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SURGEON-LEVEL VARIATION IN UTILIZATION OF NEOADJUVANT THERAPY FOR LOCALLY ADVANCED RECTAL ADENOCARCINOMA
Douglas S. Swords*2,1, David E. Skarda2,1, William T. Sause3, Ute Gawlick2, George M. Cannon3, Mark A. Lewis3, Jesse Gygi3, H T. Kim2
1Surgery, University of Utah, Salt Lake City, UT; 2Surgical Services Clinical Program, Intermountain Healthcare, Salt Lake City, UT; 3Oncology Services Clinical Program, Intermountain Healthcare, Salt Lake City, UT

Background: Neoadjuvant therapy for clinical stage II-III rectal adenocarcinoma has been standard of care for over a decade, and delivery of preoperative chemoradiation to such patients is a Commission on Cancer quality metric. National Cancer Database studies have shown that only 75% of appropriate patients receive neoadjuvant therapy, but the determinants of this failure to deliver evidence-based therapy remain largely unknown. We aimed to determine the underlying reasons for omission of neoadjuvant therapy using granular clinical data from a 22-hospital system.

Methods: This is a retrospective study of patients with clinical or pathologic stage II-III rectal adenocarcinoma treated with initial curative intent from 2010-2016 in an Intermountain Healthcare hospital. Patients who were stage I by endoscopic ultrasound or MRI who were upstaged to pathologic stage II-III at surgery were excluded (N=12). Covariates with a univariate P<0.2 were included in a multivariable logistic regression model for predictors of omission of neoadjuvant therapy. Risk ratios and adjusted risk differences were obtained using marginal standardization. Risk- and reliability-adjusted rates of neoadjuvant therapy were calculated for surgeons who treated ≥3 patients. Rates of positive margins (positive proximal/distal margin or circumferential radial margin ≤ 1 mm) and long-term outcomes were examined after excluding patients who were not resected(N=4) or who underwent local excision(N=6).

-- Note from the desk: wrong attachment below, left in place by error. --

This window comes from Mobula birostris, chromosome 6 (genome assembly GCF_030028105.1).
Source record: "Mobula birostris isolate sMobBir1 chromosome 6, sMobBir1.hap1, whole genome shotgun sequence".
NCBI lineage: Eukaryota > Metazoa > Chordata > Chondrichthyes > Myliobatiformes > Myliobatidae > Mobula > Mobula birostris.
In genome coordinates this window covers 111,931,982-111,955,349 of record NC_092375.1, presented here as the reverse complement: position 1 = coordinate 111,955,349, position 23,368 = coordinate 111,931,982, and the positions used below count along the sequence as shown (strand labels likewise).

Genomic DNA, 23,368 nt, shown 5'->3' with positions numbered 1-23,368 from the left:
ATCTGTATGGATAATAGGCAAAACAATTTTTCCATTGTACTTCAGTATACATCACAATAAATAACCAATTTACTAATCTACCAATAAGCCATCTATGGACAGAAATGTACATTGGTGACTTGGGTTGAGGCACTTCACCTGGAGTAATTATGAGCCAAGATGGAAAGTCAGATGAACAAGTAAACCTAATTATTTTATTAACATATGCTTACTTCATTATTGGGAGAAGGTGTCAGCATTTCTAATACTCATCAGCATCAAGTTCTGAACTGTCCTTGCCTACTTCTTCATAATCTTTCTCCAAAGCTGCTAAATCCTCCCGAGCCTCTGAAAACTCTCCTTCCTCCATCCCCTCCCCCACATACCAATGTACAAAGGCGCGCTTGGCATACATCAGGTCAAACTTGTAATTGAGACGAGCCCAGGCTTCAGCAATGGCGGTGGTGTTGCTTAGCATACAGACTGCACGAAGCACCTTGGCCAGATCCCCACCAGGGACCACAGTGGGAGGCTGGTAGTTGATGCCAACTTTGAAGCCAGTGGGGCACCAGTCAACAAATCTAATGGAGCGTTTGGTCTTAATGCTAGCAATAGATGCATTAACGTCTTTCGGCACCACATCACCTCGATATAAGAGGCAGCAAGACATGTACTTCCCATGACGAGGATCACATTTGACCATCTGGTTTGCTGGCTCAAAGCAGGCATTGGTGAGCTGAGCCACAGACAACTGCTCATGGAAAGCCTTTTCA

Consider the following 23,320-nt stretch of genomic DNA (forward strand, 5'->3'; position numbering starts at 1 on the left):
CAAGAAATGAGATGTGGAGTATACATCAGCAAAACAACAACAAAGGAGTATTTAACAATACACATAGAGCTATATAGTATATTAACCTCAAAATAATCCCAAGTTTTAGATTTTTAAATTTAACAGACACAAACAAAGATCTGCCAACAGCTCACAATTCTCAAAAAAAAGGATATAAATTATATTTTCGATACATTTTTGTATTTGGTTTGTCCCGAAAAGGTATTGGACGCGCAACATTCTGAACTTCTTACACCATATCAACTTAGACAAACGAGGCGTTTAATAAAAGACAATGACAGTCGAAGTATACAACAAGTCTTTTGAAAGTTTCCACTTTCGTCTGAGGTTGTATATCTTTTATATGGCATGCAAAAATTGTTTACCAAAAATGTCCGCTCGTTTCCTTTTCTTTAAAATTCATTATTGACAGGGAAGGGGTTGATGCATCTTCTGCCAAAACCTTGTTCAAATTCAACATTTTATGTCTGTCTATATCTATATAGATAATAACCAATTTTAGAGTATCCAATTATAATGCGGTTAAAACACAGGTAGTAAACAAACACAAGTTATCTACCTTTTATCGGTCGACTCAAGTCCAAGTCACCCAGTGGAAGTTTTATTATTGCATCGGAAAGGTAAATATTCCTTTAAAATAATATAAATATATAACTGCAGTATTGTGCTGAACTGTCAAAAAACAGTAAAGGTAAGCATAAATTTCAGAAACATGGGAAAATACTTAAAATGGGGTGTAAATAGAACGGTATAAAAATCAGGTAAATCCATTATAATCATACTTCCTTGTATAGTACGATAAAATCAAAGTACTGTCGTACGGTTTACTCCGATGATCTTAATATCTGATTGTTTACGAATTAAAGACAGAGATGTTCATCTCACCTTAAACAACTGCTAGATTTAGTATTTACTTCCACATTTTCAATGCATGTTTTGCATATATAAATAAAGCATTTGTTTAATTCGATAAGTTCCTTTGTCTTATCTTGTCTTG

Results: There were 240 patients with clinical stage II-III or undocumented clinical stage/pathologic stage II-III rectal cancer who were treated by 36 surgeons at 9 hospitals. Three surgeons treated 122/240 patients (50.8%). Neoadjuvant therapy was omitted in 41/240 (17.1%). Processes of care in which neoadjuvant therapy was omitted and independent predictors of omission of neoadjuvant therapy are shown in the Table. Among 21 surgeons who treated ≥ 3 cases, adjusted rates of neoadjuvant therapy varied 3.5-fold (28% to 97%, Figure A). Rates of positive margins were higher in patients who did not receive neoadjuvant therapy: 8/40 (20.0%) vs. 16/190 (8.4%) (P=0.03, chi-square). Neoadjuvant therapy was associated with lower rates of local recurrences (P=0.0175, log-rank, Figure B) but no differences in rates of distant metastases, disease-specific survival, or overall survival (P>0.26 for all, log-rank, not shown).

Conclusions: The dominant risk factors for omission of neoadjuvant therapy are tumor location in the upper rectum and treatment by a low volume surgeon. Surgeon rates of neoadjuvant therapy varied 3.5-fold, and low volume surgeons utilized neoadjuvant therapy less often. Neoadjuvant therapy was associated with lower rates of positive margins and local recurrences. Initiatives that give low-utilizing surgeons feedback about appropriate utilization of neoadjuvant therapy are warranted.

Processes of Care and Factors Associated with Omission of Neoadjuvant Therapy
Processes of Care in Patients Where Neoadjuvant Therapy was Omitted (N=41)
Process of CareN (%)
Taken directly to surgery without EUS or MRI19(46.3%)
Thought to be sigmoid cancer preoperatively11 (26.8%)
"Urgent" presentation (obstruction, substantial bleeding, or perforation)4 (9.8%)
Upfront surgery even though cT3-T4 and/or cN1 on EUS or MRI3 (7.3%)
Concerns about functional status2 (4.9%)
Synchronous colon cancer1 (2.4%)
Tumor not thought to be an invasive cancer preoperatively1 (2.4%)
Multivariable Analysis of Factors Associated with Omission of Neoadjuvant Therapy
 Risk Ratio
(95% CI)
Adjusted Absolute Risk Difference
(95% CI)
P
Female sex (vs. male)1.78 (1.11, 2.87)9.4 (3.1, 15.7)0.003
Cancer history (vs. none)2.31 (1.26, 4.22)19.9 (1.7, 38.1)0.03
Location (vs. ≤ 6 cm from anal verge)   
6.01-12 cm1.70 (0.75, 3.86)6.7 (-4.9, 18.30.26
> 12 cm4.35 (2.67, 7.09)32.1 (20.8, 43.3)<0.001
Urgent presentation1.86 (0.90, 3.84)13.9 (-8.6, 36.4)0.22
Colorectal surgeon0.91 (0.49, 1.66)-1.6 (-11.6, 8.3)0.75
Surgeon volume (vs. > 3 cases/year)   
≤ 3 cases/year9.45 (2.78, 32.06)25.1 (14.0, 36.2)<0.001


Risk- and reliability adjusted rates of neoadjuvant therapy among surgeons that treated ≥ 3 patients (A) and cummulative probability of local recurrences (B)


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